Trickling Filters

Trickling filters have been used to treat wastewater since the 1890s. It was found that when settled wastewater was passed over rock surfaces, slime grew on the rocks and the water became cleaner. Today, we still use this principle, but in many installations we use plastic media instead of rocks. In most wastewater treatment systems, the trickling filter follows primary treatment and includes a secondary settling tank or clarifier, as shown in Figure 14.2. Trickling filters are widely used for the treatment of domestic and industrial wastes. The process is a fixed-film biological treatment method designed to remove BOD5 and suspended solids.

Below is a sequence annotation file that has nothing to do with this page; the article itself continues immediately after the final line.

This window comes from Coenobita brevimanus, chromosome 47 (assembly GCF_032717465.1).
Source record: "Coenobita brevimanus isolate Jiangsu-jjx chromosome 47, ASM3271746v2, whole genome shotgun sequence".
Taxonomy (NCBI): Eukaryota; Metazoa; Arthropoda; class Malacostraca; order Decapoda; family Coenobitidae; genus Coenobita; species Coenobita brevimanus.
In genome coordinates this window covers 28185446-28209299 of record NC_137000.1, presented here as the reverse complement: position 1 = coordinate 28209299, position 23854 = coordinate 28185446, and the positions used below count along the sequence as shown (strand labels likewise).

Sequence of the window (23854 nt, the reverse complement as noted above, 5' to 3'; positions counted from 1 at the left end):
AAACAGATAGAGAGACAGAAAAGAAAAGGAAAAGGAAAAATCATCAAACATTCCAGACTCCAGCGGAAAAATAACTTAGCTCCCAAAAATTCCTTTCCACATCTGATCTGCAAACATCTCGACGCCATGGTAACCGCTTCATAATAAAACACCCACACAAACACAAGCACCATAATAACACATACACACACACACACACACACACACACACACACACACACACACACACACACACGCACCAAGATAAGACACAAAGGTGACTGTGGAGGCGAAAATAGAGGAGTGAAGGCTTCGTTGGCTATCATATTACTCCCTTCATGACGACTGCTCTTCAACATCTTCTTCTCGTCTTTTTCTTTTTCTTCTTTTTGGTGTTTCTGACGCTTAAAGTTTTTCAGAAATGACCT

A trickling filter consists of a rotating distribution arm that sprays and evenly distributes liquid wastewater over a circular bed of fist-sized rocks, other coarse materials, or synthetic media (see Figure 14.3). The spaces between the media allow air to circulate easily so aerobic conditions can be maintained. The spaces also allow wastewater to trickle down through, around, and over the media. A layer of biological slime that absorbs and consumes the wastes trickling through the bed covers

Figure 14.2 Simplified flow diagram of trickling filter used for wastewa-ter treatment.
Figure 14.3 Schematic of cross-section of a trickling filter.